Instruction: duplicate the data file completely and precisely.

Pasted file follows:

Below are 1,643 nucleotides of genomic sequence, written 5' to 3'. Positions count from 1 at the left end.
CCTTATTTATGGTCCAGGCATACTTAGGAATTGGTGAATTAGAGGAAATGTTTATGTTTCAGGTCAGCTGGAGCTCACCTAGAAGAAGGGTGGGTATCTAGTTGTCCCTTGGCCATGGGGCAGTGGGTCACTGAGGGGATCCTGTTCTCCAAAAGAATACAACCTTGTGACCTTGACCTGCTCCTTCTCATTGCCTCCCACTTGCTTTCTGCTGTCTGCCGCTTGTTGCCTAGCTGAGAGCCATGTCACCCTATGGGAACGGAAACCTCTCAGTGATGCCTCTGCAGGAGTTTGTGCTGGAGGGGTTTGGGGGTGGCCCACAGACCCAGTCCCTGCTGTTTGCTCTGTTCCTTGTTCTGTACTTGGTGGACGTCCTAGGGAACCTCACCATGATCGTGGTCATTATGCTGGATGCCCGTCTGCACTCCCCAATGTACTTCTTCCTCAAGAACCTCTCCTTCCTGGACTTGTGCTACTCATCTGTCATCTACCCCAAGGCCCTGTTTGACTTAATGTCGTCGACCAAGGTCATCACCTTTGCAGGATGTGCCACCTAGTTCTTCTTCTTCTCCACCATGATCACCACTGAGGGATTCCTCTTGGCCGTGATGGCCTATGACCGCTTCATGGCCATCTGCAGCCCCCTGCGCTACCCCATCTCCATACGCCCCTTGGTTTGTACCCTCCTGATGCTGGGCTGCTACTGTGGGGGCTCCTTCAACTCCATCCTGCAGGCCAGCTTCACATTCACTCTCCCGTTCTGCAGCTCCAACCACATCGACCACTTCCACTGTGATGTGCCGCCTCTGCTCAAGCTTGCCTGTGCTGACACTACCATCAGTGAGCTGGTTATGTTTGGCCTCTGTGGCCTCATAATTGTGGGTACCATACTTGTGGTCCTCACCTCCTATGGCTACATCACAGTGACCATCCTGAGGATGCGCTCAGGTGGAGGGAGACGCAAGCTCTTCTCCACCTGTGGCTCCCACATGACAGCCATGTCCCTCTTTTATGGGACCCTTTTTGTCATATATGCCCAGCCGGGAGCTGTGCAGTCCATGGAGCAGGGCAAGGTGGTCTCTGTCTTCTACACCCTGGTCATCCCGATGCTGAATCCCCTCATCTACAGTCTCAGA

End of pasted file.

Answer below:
Below are 1,643 nucleotides of genomic sequence, written 5' to 3'. Positions count from 1 at the left end.
CCTTATTTATGGTCCAGGCATACTTAGGAATTGGTGAATTAGAGGAAATGTTTATGTTTCAGGTCAGCTGGAGCTCACCTAGAAGAAGGGTGGGTATCTAGTTGTCCCTTGGCCATGGGGCAGTGGGTCACTGAGGGGATCCTGTTCTCCAAAAGAATACAACCTTGTGACCTTGACCTGCTCCTTCTCATTGCCTCCCACTTGCTTTCTGCTGTCTGCCGCTTGTTGCCTAGCTGAGAGCCATGTCACCCTATGGGAACGGAAACCTCTCAGTGATGCCTCTGCAGGAGTTTGTGCTGGAGGGGTTTGGGGGTGGCCCACAGACCCAGTCCCTGCTGTTTGCTCTGTTCCTTGTTCTGTACTTGGTGGACGTCCTAGGGAACCTCACCATGATCGTGGTCATTATGCTGGATGCCCGTCTGCACTCCCCAATGTACTTCTTCCTCAAGAACCTCTCCTTCCTGGACTTGTGCTACTCATCTGTCATCTACCCCAAGGCCCTGTTTGACTTAATGTCGTCGACCAAGGTCATCACCTTTGCAGGATGTGCCACCTAGTTCTTCTTCTTCTCCACCATGATCACCACTGAGGGATTCCTCTTGGCCGTGATGGCCTATGACCGCTTCATGGCCATCTGCAGCCCCCTGCGCTACCCCATCTCCATACGCCCCTTGGTTTGTACCCTCCTGATGCTGGGCTGCTACTGTGGGGGCTCCTTCAACTCCATCCTGCAGGCCAGCTTCACATTCACTCTCCCGTTCTGCAGCTCCAACCACATCGACCACTTCCACTGTGATGTGCCGCCTCTGCTCAAGCTTGCCTGTGCTGACACTACCATCAGTGAGCTGGTTATGTTTGGCCTCTGTGGCCTCATAATTGTGGGTACCATACTTGTGGTCCTCACCTCCTATGGCTACATCACAGTGACCATCCTGAGGATGCGCTCAGGTGGAGGGAGACGCAAGCTCTTCTCCACCTGTGGCTCCCACATGACAGCCATGTCCCTCTTTTATGGGACCCTTTTTGTCATATATGCCCAGCCGGGAGCTGTGCAGTCCATGGAGCAGGGCAAGGTGGTCTCTGTCTTCTACACCCTGGTCATCCCGATGCTGAATCCCCTCATCTACAGTCTCAGA